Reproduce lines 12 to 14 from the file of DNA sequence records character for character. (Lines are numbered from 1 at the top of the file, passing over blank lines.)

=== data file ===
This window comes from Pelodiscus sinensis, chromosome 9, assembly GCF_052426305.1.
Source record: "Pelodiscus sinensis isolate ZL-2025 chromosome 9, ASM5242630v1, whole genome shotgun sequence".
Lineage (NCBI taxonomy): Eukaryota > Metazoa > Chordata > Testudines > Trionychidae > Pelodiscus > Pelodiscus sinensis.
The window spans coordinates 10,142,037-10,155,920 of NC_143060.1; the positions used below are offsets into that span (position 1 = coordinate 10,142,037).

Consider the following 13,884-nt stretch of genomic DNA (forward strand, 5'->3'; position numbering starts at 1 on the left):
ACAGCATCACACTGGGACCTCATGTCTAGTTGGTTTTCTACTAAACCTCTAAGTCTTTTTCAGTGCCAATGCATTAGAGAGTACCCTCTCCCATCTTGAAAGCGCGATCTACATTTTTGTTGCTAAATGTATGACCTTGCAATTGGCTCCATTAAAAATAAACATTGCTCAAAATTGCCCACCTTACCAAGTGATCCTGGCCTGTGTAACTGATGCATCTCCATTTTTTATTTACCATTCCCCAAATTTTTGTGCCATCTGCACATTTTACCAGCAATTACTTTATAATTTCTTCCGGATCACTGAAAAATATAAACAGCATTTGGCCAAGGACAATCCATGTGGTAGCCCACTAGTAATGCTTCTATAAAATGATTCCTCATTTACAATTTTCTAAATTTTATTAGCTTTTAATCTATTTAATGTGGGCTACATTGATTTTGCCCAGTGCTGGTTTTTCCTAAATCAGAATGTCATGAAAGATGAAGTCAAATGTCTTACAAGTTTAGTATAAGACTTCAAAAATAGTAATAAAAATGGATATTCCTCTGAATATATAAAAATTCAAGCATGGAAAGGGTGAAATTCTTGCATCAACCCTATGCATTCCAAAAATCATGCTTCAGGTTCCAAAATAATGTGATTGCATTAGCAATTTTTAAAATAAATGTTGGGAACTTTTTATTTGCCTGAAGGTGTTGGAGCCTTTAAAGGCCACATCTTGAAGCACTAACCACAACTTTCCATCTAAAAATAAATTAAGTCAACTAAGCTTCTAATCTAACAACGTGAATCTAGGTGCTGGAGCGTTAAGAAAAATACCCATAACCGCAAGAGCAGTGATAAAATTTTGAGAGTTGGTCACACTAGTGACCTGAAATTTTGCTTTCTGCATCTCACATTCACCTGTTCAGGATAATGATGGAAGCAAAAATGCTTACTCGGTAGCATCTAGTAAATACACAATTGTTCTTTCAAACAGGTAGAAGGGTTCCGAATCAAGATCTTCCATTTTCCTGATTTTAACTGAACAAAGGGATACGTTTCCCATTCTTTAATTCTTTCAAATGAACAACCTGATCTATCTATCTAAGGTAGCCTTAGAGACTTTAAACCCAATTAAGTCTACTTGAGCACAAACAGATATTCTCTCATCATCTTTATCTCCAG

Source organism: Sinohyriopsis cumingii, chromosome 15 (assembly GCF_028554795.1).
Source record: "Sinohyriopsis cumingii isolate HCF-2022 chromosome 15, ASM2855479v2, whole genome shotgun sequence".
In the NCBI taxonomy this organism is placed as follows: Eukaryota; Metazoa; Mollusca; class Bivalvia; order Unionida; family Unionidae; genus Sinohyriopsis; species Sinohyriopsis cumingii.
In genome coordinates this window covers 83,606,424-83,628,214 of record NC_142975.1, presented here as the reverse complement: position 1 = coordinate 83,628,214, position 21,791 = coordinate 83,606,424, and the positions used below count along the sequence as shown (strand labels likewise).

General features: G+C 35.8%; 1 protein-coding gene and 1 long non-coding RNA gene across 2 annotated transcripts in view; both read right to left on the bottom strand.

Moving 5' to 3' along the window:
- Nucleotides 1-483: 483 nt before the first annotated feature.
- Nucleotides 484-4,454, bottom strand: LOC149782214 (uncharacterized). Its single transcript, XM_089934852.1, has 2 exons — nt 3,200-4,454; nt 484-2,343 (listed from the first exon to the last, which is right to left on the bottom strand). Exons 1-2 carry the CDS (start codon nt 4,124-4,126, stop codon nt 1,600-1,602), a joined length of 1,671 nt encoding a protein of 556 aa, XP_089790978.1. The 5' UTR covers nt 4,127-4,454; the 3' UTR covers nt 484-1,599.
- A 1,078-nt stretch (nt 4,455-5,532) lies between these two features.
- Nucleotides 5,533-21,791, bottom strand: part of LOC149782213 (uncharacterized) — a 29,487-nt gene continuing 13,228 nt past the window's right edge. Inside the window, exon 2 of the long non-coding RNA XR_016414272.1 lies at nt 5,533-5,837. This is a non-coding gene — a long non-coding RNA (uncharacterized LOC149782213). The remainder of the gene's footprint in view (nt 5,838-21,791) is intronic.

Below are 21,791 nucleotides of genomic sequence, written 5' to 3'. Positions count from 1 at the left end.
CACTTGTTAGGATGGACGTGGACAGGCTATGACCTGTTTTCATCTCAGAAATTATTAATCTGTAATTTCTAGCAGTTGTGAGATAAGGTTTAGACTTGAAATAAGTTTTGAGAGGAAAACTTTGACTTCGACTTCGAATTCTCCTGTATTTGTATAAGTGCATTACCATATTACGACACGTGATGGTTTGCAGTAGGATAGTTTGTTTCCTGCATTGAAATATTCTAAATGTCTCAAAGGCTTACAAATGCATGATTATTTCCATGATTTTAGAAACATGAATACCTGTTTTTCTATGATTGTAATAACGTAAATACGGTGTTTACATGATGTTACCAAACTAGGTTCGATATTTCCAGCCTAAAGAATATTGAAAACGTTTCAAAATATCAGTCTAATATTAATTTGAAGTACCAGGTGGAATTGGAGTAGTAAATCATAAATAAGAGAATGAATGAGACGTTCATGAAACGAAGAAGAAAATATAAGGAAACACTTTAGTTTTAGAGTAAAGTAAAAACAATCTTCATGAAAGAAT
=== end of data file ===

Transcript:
Moving 5' to 3' along the window:
- Nucleotides 1-483: 483 nt before the first annotated feature.
- Nucleotides 484-4,454, bottom strand: LOC149782214 (uncharacterized). Its single transcript, XM_089934852.1, has 2 exons — nt 3,200-4,454; nt 484-2,343 (listed from the first exon to the last, which is right to left on the bottom strand). Exons 1-2 carry the CDS (start codon nt 4,124-4,126, stop codon nt 1,600-1,602), a joined length of 1,671 nt encoding a protein of 556 aa, XP_089790978.1. The 5' UTR covers nt 4,127-4,454; the 3' UTR covers nt 484-1,599.